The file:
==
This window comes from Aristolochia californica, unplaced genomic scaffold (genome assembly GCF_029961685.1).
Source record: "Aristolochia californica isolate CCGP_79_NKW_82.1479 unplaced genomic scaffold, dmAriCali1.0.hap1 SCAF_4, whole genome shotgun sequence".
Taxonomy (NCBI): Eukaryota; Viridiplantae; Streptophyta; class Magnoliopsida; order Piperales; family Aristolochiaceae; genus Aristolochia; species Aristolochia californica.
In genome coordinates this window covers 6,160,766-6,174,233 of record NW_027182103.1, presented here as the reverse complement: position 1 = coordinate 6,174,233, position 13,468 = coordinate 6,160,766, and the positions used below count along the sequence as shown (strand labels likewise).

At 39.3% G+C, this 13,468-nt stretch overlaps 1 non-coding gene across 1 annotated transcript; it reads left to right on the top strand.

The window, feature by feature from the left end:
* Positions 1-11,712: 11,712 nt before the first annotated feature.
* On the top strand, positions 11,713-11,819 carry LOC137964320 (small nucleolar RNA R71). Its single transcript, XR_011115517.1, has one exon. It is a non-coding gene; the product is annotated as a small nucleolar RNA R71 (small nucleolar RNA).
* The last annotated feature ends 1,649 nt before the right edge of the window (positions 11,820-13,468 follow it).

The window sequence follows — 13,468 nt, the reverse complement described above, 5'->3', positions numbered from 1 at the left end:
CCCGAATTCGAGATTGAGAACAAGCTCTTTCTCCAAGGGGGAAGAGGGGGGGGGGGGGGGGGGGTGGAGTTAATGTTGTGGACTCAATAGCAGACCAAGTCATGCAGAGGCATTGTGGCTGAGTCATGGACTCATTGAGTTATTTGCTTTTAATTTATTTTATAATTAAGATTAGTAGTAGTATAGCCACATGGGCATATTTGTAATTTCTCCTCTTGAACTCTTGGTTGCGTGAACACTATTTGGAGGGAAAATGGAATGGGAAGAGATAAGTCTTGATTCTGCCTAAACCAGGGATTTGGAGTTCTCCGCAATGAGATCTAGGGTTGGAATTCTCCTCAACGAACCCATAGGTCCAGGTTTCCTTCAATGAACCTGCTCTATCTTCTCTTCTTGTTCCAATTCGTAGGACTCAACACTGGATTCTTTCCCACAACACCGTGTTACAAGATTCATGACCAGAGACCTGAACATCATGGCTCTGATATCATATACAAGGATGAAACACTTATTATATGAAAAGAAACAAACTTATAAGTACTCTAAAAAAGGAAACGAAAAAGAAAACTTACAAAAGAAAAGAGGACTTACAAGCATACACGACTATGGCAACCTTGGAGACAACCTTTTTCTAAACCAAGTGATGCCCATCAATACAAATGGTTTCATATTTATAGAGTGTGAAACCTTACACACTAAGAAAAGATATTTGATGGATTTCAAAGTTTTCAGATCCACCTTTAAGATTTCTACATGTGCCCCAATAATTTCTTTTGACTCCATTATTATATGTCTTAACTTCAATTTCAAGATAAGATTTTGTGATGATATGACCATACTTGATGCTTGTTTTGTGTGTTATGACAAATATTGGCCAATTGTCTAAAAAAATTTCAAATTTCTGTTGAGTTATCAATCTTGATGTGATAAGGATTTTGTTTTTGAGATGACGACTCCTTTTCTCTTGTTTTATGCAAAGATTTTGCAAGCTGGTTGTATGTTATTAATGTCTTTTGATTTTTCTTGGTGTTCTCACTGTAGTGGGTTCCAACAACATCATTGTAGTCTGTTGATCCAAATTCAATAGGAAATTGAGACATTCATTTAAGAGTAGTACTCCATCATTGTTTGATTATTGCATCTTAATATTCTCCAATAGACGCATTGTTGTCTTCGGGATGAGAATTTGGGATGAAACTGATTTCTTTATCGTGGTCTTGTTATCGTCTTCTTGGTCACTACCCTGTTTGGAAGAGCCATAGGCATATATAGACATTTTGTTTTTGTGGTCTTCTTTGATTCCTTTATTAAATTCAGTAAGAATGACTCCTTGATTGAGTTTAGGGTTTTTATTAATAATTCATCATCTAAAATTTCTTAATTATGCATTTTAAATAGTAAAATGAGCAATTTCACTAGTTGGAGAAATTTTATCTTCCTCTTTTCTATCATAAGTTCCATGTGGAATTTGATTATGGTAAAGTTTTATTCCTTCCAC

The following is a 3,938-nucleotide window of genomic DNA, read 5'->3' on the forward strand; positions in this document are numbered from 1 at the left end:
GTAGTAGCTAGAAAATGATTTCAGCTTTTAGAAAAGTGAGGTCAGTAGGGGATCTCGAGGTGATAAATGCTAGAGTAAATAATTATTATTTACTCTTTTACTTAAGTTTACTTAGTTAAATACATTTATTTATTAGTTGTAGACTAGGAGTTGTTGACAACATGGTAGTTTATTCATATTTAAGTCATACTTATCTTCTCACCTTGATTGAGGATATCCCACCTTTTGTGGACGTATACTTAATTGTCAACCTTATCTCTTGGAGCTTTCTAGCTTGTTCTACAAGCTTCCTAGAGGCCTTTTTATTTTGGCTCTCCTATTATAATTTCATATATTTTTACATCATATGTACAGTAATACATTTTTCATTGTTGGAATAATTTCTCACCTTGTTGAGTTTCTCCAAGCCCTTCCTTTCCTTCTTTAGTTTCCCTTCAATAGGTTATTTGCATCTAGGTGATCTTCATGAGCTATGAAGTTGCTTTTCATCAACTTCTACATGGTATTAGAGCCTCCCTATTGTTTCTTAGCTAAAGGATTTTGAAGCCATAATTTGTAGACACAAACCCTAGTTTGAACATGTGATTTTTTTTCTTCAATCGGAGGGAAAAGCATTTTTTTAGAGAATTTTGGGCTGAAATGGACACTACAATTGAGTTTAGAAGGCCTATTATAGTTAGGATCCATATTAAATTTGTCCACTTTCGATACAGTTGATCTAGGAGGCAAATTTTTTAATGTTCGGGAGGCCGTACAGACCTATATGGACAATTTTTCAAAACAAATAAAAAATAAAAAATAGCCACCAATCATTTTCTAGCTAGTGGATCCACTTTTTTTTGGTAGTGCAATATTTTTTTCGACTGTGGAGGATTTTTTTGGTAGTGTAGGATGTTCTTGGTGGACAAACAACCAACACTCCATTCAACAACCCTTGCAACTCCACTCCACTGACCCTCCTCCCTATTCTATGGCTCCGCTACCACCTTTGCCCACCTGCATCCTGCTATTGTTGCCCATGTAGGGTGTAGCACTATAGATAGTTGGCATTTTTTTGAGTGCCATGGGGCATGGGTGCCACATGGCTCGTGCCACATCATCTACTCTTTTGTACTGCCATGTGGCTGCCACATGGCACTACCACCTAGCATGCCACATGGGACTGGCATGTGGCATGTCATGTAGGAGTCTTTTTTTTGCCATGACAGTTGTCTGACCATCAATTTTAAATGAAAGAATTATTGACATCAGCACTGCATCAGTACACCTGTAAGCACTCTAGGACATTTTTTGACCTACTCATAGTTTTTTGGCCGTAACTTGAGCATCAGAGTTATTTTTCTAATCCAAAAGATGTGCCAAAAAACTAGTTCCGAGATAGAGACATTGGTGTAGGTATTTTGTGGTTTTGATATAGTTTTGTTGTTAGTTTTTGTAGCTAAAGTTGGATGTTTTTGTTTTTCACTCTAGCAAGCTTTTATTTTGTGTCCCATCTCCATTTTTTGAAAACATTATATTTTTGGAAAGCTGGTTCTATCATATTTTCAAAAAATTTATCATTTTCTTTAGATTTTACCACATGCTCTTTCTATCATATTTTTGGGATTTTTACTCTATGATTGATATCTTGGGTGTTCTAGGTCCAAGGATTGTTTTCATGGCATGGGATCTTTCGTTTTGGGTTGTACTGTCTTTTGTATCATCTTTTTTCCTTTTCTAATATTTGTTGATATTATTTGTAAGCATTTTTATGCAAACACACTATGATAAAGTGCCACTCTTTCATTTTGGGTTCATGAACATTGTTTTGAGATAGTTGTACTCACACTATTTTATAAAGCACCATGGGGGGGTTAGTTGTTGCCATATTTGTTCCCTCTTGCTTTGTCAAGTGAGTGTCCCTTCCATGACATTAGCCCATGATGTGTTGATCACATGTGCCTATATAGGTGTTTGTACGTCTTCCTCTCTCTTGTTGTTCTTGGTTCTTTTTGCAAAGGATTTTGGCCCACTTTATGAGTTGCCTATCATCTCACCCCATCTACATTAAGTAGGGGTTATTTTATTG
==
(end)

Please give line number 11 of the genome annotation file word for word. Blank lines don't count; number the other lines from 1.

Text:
CCCGAATTCGAGATTGAGAACAAGCTCTTTCTCCAAGGGGGAAGAGGGGGGGGGGGGGGGGGGGTGGAGTTAATGTTGTGGACTCAATAGCAGACCAAGTCATGCAGAGGCATTGTGGCTGAGTCATGGACTCATTGAGTTATTTGCTTTTAATTTATTTTATAATTAAGATTAGTAGTAGTATAGCCACATGGGCATATTTGTAATTTCTCCTCTTGAACTCTTGGTTGCGTGAACACTATTTGGAGGGAAAATGGAATGGGAAGAGATAAGTCTTGATTCTGCCTAAACCAGGGATTTGGAGTTCTCCGCAATGAGATCTAGGGTTGGAATTCTCCTCAACGAACCCATAGGTCCAGGTTTCCTTCAATGAACCTGCTCTATCTTCTCTTCTTGTTCCAATTCGTAGGACTCAACACTGGATTCTTTCCCACAACACCGTGTTACAAGATTCATGACCAGAGACCTGAACATCATGGCTCTGATATCATATACAAGGATGAAACACTTATTATATGAAAAGAAACAAACTTATAAGTACTCTAAAAAAGGAAACGAAAAAGAAAACTTACAAAAGAAAAGAGGACTTACAAGCATACACGACTATGGCAACCTTGGAGACAACCTTTTTCTAAACCAAGTGATGCCCATCAATACAAATGGTTTCATATTTATAGAGTGTGAAACCTTACACACTAAGAAAAGATATTTGATGGATTTCAAAGTTTTCAGATCCACCTTTAAGATTTCTACATGTGCCCCAATAATTTCTTTTGACTCCATTATTATATGTCTTAACTTCAATTTCAAGATAAGATTTTGTGATGATATGACCATACTTGATGCTTGTTTTGTGTGTTATGACAAATATTGGCCAATTGTCTAAAAAAATTTCAAATTTCTGTTGAGTTATCAATCTTGATGTGATAAGGATTTTGTTTTTGAGATGACGACTCCTTTTCTCTTGTTTTATGCAAAGATTTTGCAAGCTGGTTGTATGTTATTAATGTCTTTTGATTTTTCTTGGTGTTCTCACTGTAGTGGGTTCCAACAACATCATTGTAGTCTGTTGATCCAAATTCAATAGGAAATTGAGACATTCATTTAAGAGTAGTACTCCATCATTGTTTGATTATTGCATCTTAATATTCTCCAATAGACGCATTGTTGTCTTCGGGATGAGAATTTGGGATGAAACTGATTTCTTTATCGTGGTCTTGTTATCGTCTTCTTGGTCACTACCCTGTTTGGAAGAGCCATAGGCATATATAGACATTTTGTTTTTGTGGTCTTCTTTGATTCCTTTATTAAATTCAGTAAGAATGACTCCTTGATTGAGTTTAGGGTTTTTATTAATAATTCATCATCTAAAATTTCTTAATTATGCATTTTAAATAGTAAAATGAGCAATTTCACTAGTTGGAGAAATTTTATCTTCCTCTTTTCTATCATAAGTTCCATGTGGAATTTGATTATGGTAAAGTTTTATTCCTTCCAC